In fact, some skeptical observers believe Nielsen's proposal was made in direct response to a consortium that has been initiated by members of the Media Rating Council, which has already met twice, and which has grown to include the involvement of the American Association of Advertising Agencies (AAAA), the Association of National Advertisers (ANA), and leading ad trade bureaus like the Cabletelevision Advertising Bureau.
"The latest meeting proposed the structure of it," George Ivie, executive director and CEO of the MRC, told MDN, adding: "We concluded that ratings services like Nielsen should be involved, but not just Nielsen. We plan to approach Arbitron, and Scarborough, and [Mediamark Research Inc.], and other people. They have some of the best researchers in our business, and we'd like to get them involved."
Ivie, who proposed the idea of a consortium, said it would operate independently of the MRC, although the MRC would work closely with the organization, which eventually is expected to have its own, independent management structure.
Most importantly, he said it needs to operate autonomously, and "independent of any one ratings service."
He said the goal would be to include representatives of other media--including print, radio, and outdoor --as well as to conduct methodological research on other media, and that the Advertising Research Foundation would be invited to play a role. The ARF was created by the AAAA and the ANA with a charter to foster best practices in advertising research.
Asked how Nielsen's funding might play a role in the initiative, Ivie said: "I think we would welcome something like that, as long as Nielsen wasn't directing the activity."
Nielsen's exact intentions were not clear from the letter issued by Whiting, but executives familiar with Nielsen's plan said the goal would be to allocate some Nielsen staff researchers to be dedicated to the initiative, and to work independently of Nielsen Chief Research Officer Paul Donato's internal R&D efforts.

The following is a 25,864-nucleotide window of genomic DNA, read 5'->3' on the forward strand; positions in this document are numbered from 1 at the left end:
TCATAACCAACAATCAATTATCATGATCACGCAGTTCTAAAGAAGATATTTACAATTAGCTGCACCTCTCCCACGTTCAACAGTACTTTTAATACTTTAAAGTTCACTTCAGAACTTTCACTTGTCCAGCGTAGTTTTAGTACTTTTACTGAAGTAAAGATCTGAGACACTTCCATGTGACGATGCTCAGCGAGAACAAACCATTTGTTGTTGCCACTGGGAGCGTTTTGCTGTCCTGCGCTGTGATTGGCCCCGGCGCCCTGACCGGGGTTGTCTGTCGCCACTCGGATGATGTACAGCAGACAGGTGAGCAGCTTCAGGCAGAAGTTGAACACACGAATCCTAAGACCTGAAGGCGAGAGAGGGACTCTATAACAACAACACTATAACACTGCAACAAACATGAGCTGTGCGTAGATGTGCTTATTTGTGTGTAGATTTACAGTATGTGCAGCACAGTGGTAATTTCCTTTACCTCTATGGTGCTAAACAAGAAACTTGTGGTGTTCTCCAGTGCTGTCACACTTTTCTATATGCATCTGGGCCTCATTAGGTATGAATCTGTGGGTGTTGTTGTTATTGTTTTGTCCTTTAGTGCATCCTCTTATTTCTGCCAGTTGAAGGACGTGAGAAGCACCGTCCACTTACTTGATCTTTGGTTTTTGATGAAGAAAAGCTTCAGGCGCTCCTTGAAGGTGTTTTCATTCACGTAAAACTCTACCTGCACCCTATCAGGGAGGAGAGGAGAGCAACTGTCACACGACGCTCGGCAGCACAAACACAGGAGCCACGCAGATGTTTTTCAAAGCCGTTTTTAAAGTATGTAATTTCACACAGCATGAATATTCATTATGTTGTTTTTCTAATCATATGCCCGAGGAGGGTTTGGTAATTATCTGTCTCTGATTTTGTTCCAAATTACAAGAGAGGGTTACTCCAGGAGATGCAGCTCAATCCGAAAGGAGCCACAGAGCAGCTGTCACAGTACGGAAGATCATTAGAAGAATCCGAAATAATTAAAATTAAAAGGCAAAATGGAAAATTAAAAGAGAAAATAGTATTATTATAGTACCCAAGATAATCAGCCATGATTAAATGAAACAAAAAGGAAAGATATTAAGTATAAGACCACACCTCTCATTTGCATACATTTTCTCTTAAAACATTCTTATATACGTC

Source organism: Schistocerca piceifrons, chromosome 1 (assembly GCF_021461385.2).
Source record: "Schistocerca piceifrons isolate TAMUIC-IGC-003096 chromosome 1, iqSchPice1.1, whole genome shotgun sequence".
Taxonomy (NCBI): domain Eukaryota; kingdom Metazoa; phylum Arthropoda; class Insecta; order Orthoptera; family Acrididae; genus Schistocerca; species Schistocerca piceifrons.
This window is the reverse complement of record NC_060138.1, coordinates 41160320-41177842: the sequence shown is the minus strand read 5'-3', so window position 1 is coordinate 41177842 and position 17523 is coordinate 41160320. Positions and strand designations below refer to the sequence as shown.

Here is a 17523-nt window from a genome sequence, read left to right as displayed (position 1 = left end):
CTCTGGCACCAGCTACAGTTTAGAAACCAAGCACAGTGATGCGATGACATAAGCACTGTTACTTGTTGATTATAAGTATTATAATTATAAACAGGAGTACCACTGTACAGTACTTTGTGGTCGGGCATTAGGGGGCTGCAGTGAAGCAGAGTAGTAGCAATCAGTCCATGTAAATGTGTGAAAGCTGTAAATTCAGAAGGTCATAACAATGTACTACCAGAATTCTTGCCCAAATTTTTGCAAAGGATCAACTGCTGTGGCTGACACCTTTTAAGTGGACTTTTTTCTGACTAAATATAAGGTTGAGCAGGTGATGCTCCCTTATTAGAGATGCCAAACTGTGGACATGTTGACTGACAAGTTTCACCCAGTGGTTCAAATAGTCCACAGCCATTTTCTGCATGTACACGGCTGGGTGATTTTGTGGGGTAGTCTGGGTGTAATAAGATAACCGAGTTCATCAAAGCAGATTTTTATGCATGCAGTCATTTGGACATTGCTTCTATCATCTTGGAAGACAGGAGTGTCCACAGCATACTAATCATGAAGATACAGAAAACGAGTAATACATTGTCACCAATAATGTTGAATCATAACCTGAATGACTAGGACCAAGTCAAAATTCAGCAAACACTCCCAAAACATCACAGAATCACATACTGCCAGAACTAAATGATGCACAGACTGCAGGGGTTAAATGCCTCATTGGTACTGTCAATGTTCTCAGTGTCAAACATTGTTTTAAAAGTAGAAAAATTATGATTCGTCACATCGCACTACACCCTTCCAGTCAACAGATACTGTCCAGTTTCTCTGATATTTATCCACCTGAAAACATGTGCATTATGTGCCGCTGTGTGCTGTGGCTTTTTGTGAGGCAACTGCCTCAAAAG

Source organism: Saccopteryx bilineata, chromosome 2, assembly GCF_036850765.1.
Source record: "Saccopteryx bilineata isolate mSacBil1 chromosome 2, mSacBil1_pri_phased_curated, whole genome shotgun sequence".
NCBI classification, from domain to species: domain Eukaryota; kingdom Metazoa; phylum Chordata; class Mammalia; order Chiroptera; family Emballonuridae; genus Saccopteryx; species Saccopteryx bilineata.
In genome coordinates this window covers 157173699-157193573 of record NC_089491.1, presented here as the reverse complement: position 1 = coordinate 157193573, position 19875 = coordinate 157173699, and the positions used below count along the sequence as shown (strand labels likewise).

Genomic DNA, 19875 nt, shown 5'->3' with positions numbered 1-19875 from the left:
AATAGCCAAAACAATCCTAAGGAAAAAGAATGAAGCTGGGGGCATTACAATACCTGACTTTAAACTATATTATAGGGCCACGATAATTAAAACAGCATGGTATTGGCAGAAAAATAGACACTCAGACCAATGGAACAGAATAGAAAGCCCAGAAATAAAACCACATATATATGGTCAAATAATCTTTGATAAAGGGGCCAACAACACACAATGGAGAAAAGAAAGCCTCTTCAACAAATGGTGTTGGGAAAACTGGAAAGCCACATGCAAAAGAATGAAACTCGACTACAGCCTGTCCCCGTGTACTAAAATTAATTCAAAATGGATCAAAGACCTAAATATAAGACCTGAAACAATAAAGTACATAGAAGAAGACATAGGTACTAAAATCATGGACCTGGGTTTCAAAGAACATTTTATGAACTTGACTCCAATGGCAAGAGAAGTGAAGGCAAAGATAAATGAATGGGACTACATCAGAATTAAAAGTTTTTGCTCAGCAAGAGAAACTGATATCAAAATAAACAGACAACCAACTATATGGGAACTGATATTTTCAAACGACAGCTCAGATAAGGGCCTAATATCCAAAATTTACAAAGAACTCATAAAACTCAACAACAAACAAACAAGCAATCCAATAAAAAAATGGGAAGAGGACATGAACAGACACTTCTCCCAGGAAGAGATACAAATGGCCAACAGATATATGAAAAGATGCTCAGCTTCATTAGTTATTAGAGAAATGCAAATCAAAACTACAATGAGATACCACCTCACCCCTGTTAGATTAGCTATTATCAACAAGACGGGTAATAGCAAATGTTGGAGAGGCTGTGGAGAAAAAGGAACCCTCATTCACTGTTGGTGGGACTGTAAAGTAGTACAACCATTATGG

Exactly how the funding would work also wasn't clear. Whiting said Nielsen is creating a $2.5 million fund for independent R&D, but did not indicate how that money would be allocated and dispersed, and who would control its spending--or whether it might be used to back the consortium, or even if it was designed to draw attention away from it.
"This fund, which is incremental to our normal R&D investments, will be focused on methodological research," she wrote. "We will ask a small group of clients representing different industry segments to serve with us on a steering committee that will direct the spending over the course of a year. Once we and our clients have evaluated the success of this initiative during the first year, we will determine the size of the fund on an ongoing basis."
While Nielsen's funding would likely be tempting for an industry that is always scraping for primary and syndicated research budgets--much less methodological ones--some stakeholders said it would be critical that Nielsen not have any control over the process. "It would be like having the fox guarding the chicken coop," said one Nielsen customer.
"The American people can't count on an unregulated monopoly to police itself. Real reform and oversight is needed in the television ratings system," Cynthia Jasso-Rotunno, executive director of Don't Count Us Out, stated on Friday, adding: "Today's announcement demonstrates that Nielsen has accepted that, but they also need to accept that they are not the ones to do it."